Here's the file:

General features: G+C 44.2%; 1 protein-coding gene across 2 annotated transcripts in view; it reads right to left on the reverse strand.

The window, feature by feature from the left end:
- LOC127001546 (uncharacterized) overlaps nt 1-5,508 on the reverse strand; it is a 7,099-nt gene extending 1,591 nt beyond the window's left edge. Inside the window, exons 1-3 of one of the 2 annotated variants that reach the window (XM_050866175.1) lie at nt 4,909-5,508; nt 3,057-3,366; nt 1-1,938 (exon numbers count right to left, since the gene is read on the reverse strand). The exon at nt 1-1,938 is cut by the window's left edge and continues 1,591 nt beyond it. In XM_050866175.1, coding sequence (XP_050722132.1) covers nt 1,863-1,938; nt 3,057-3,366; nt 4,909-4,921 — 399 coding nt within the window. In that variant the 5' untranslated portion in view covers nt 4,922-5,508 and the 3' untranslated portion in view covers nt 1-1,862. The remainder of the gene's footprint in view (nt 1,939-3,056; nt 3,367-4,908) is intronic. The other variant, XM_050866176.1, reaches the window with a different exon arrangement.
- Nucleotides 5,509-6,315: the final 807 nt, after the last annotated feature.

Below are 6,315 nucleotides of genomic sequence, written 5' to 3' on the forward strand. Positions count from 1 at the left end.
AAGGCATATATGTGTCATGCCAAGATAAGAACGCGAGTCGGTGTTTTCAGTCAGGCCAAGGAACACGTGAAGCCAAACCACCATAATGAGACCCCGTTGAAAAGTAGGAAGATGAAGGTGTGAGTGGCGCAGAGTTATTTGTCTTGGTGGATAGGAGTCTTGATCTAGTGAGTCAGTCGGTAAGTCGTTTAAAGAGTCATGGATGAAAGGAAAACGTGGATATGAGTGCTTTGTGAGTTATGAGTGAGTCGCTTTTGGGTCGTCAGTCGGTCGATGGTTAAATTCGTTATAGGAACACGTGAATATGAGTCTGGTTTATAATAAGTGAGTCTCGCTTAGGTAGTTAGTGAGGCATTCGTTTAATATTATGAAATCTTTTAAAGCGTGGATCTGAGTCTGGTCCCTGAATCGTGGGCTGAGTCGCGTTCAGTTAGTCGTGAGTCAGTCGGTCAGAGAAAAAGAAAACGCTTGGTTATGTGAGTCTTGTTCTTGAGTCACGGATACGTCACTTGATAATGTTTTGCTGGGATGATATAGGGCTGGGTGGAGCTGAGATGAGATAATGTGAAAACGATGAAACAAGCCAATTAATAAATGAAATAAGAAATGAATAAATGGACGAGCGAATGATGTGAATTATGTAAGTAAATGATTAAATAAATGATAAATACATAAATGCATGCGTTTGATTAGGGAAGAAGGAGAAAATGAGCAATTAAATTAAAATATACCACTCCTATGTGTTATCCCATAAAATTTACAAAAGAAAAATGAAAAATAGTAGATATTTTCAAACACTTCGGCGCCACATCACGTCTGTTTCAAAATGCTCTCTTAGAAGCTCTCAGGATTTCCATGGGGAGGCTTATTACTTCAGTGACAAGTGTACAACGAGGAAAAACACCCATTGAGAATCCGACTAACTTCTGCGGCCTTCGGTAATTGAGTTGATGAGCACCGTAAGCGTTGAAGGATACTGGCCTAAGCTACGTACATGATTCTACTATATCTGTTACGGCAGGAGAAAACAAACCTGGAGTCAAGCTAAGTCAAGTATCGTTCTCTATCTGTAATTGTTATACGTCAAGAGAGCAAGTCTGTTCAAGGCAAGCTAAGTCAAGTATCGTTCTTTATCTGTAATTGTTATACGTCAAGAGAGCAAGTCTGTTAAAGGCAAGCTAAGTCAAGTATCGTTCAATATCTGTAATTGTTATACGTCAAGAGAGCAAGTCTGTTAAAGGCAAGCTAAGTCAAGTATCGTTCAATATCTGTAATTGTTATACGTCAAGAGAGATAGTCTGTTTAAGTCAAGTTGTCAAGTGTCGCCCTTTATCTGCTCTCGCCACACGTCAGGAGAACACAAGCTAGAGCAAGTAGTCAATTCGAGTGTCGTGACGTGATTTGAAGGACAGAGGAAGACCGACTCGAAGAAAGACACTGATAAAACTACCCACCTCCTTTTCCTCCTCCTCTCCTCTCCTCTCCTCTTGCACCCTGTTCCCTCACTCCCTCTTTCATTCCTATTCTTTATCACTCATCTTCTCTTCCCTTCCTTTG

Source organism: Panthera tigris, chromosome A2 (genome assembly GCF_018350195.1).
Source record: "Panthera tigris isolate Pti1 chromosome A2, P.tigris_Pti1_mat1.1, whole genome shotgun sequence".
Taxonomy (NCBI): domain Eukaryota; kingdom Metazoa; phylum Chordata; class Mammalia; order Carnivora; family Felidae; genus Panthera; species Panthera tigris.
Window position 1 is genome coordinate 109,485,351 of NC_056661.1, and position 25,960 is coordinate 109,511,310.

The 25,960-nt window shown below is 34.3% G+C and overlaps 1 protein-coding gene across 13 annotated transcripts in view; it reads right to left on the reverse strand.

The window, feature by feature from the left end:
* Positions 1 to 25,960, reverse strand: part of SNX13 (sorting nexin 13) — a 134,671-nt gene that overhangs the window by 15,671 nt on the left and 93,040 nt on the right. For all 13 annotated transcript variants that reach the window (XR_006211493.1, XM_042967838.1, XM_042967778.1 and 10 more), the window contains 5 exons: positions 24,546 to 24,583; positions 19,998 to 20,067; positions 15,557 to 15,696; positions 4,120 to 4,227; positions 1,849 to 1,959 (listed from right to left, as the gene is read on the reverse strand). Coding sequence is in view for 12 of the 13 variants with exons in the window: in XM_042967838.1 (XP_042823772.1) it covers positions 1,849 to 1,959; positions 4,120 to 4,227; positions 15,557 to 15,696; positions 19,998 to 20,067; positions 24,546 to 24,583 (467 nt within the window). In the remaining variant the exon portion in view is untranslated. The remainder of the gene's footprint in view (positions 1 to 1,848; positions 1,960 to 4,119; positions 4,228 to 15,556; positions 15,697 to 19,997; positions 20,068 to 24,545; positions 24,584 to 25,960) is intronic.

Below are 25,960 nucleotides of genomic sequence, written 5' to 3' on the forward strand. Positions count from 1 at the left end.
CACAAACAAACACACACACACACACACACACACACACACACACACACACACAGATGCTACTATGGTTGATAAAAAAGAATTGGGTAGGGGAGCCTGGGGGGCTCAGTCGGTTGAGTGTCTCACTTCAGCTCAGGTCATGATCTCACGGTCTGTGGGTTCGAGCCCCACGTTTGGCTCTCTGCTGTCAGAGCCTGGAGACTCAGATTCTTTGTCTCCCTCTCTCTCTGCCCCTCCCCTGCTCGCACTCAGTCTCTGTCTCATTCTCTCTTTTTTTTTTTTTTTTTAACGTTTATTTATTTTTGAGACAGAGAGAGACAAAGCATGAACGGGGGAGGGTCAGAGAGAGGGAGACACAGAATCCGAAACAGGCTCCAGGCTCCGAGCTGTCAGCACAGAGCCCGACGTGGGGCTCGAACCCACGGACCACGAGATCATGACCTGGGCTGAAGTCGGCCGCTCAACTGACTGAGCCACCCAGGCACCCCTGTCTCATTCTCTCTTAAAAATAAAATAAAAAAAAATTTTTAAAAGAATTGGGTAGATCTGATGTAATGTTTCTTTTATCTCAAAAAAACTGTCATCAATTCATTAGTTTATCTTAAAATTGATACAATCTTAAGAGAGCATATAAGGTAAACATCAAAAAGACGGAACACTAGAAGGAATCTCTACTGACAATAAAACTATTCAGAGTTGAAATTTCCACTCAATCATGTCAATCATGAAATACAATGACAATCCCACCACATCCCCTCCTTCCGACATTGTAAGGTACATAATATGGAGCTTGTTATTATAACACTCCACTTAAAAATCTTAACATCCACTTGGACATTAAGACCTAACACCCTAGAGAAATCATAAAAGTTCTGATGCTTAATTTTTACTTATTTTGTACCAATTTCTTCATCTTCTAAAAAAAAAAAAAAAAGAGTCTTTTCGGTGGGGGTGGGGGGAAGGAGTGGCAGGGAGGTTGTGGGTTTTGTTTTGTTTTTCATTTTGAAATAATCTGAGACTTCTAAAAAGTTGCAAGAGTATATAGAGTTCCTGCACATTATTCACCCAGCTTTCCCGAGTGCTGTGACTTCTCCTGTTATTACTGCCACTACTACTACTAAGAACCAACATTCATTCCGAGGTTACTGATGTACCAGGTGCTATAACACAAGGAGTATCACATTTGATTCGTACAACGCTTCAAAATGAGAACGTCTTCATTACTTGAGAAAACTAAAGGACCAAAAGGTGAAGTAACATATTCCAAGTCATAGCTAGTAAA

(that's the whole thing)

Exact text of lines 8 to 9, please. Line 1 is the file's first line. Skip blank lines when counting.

Source record: "Panthera tigris isolate Pti1 chromosome A2, P.tigris_Pti1_mat1.1, whole genome shotgun sequence".
Taxonomy (NCBI): domain Eukaryota; kingdom Metazoa; phylum Chordata; class Mammalia; order Carnivora; family Felidae; genus Panthera; species Panthera tigris.